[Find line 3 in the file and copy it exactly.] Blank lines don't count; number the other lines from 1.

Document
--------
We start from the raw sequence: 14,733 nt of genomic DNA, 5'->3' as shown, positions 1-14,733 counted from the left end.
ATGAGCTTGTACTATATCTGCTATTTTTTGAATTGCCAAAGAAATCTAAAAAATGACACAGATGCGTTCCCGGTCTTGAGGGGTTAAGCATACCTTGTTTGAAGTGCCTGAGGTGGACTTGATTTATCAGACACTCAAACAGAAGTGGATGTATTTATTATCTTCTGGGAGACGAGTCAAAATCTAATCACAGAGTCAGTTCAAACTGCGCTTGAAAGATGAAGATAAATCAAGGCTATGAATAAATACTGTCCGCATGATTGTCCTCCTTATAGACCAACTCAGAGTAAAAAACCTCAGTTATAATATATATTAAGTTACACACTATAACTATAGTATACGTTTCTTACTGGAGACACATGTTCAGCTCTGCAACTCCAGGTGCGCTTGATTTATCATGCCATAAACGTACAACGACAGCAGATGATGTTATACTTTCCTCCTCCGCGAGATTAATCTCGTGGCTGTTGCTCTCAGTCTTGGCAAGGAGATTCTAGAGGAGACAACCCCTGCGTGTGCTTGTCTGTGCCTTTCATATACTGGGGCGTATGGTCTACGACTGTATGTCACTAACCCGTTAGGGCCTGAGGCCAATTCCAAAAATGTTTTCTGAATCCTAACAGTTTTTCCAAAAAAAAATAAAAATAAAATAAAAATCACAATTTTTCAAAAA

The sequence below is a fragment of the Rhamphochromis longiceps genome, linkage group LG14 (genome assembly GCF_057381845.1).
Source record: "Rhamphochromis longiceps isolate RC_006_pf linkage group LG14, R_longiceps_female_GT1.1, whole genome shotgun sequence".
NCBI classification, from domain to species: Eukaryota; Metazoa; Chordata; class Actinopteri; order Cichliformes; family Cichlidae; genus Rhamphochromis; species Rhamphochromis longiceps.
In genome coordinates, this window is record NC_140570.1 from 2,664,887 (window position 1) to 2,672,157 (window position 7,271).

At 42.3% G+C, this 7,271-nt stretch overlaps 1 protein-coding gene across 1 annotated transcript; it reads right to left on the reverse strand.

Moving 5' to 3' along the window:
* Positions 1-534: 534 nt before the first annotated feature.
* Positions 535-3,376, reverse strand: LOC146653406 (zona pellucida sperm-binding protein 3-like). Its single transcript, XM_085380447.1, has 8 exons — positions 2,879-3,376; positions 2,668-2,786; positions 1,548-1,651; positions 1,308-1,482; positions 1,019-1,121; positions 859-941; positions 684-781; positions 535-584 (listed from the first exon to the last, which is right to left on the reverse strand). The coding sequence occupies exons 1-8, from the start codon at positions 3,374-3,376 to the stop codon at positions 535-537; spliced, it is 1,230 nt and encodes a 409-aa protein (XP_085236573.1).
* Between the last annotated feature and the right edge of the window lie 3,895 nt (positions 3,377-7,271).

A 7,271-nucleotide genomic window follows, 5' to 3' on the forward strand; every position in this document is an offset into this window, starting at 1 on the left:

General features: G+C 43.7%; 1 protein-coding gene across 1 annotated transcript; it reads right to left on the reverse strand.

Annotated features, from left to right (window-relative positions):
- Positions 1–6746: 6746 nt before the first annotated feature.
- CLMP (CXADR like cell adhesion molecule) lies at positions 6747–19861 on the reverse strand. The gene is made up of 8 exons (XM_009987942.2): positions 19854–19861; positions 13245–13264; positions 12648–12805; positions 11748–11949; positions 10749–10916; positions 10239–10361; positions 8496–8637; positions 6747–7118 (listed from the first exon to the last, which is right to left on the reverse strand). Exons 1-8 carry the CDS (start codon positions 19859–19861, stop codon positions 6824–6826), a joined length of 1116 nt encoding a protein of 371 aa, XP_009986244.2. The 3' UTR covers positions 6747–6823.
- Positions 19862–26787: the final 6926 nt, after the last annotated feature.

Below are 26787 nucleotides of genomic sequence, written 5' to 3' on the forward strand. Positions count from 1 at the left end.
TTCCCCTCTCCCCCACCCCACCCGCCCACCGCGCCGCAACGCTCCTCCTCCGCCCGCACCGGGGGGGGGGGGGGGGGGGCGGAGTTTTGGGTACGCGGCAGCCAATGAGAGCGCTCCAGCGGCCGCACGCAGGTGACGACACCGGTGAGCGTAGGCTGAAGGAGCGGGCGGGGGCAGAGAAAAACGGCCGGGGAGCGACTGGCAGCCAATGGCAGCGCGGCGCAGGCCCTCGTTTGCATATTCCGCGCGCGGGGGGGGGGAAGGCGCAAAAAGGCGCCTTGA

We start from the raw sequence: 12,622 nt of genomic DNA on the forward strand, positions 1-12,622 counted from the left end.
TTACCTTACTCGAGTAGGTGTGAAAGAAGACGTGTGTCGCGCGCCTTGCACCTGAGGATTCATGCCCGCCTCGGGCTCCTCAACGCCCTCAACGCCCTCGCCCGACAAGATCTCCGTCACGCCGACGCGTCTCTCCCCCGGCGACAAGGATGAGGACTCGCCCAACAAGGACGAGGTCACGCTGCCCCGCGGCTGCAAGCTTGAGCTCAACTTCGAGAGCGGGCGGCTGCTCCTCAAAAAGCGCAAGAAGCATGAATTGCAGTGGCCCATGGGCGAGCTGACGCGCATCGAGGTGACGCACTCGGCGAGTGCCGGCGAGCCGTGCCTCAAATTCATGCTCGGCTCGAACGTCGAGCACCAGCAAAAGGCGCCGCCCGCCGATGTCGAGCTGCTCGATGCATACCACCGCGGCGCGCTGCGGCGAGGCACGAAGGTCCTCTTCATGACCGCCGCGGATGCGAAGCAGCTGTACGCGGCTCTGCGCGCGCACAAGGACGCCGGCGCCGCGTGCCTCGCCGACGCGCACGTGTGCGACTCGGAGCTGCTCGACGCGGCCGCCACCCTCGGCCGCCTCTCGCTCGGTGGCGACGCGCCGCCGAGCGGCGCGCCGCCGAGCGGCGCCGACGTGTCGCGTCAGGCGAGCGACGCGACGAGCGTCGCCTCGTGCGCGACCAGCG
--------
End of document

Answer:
The sequence below is a fragment of the Rhamphochromis longiceps genome, linkage group LG14 (genome assembly GCF_057381845.1).